Few could top the season New York Giants quarterback Eli Manning had in 2011 with stellar performance after stellar performance chocked full of late-game heroics ultimately culminating in the grand prize—a Super Bowl victory.
To be able to duplicate such a season would be outstanding—Manning led seven fourth-quarter comebacks and finished the season with nearly 5,000 yards passing and 29 touchdowns. However, the spectacle that was the younger Manning’s 2011 season may be tough to repeat for more than the difficulty in accomplishing such a season.
Manning’s breakout campaign could very well have been nothing more than, well, a fluke.
Giants fans just screamed blasphemy reading that. Some are already scrolling to the bottom of this page to tear me a new one, but please hear me out.
Manning’s performance was amazing and going forward, there is no question he is one of the better quarterbacks in the NFL. However, history tells a much different story from the player we saw last season.
Certainly, Manning has progressed each year of his NFL career. He had eclipsed 4,000 yards in each of the two previous seasons leading into 2011, and his presence as a leader on the field had vastly improved since the days of Tiki Barber and other Giants criticizing No. 10 for his inability to be the captain the team needed him to be.
Manning’s first four full seasons as a starter were mediocre at best with below average passing yardage totals and unacceptable accuracy. He hovered near the 20 interception mark for three of those four seasons and struggled to complete more than 60 percent of his passes. Fans in New York were getting tired of his inconsistency and only a Lombardi Trophy in 2007—very much so due to his spectacular play against the New England Patriots in Super Bowl XLII—may have saved his backside from a much more brutal tenure with the Giants.
Though Manning emerged as a big time passer, eclipsing 4,000 yards for the first time in 2009, his production improved only as the game was evolving into a pass-heavy league. 10 players passed for 4,000 yards or more that season—nearly double the number they were the previous year.
In 2010, Manning passed for over 4,000 yards once again, but the foolish mistakes that had haunted him for much of his career were at the forefront. He threw a career-worst and NFL-leading 25 interceptions with a passer rating of 85.3—good enough for 17th in the NFL. Manning, though his yardage production had certainly improved, was still very much the same inconsistent passer who loved to make some dangerous, boneheaded passes that leave that trademark “what the heck was that?!” look on head coach Tom Coughlin’s face.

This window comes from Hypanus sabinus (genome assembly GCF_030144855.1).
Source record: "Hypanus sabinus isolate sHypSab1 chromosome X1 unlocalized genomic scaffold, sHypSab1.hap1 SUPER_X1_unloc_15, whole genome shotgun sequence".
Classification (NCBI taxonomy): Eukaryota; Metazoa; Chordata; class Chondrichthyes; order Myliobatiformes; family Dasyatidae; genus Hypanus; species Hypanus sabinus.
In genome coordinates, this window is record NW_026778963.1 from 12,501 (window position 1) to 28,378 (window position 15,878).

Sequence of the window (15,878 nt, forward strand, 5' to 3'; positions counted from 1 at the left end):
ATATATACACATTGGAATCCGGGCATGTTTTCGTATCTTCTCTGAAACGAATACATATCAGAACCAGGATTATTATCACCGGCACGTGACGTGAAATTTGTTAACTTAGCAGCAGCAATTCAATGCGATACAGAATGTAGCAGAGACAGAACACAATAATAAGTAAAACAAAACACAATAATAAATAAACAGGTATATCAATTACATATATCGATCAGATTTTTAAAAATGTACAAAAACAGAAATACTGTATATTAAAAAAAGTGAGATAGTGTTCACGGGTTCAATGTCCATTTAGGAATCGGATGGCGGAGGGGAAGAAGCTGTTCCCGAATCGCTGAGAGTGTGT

In 2011, Manning was much more careful for most of the season, but glimpses of that old Eli flashed through over the course of the season.
Despite that, Manning was near-perfect. Every time the Giants were down, you knew he would have them fighting for the win at the end. The guy had no quit and it all paid off at the end of the season with a victory in Super Bowl XLVI.
This upcoming season, though, the Giants and Eli Manning prepare for the NFL’s toughest schedule with a majority of the NFL’s top defenses on tap. Teams like the Baltimore Ravens and Pittsburgh Steelers will capitalize on the silly throws he makes that teams were unable to do so on in 2011.
To this point in his career, Manning ranks as an average passer by the numbers. His 82.1 passer rating is 21st among active quarterbacks; his pathetic 58.4 percent completion percentage ranks far worse. To think that after eight NFL seasons, Manning has finally evolved into a top-flight quarterback is not generally logical.
Most of the league’s top passers blossom in their second or third year, progressing year-by-year, but staying rather consistent throughout their career.
A look at Manning’s numbers tell the story of an erratic, inconsistent quarterback who makes dangerous decisions. When he’s on, he’s on, but when he’s not, the Giants suffer dramatically. Manning was on fire in 2011 and the season’s ending reflected that. But more often than not, Manning is just as his numbers declare him to be—average.
An average performance equals average results (see: two seasons without a playoff appearance and three of five playoff appearances going one-and-done).
Might the Giants quarterback be a bit less elite than he has gotten credit for after a phenomenal campaign last season? With another big season ahead in New York and an onslaught of stiff competition on the schedule, Manning will have his opportunity to prove that last season was not a fluke, but a glimpse of what’s to come from the talented gunslinger.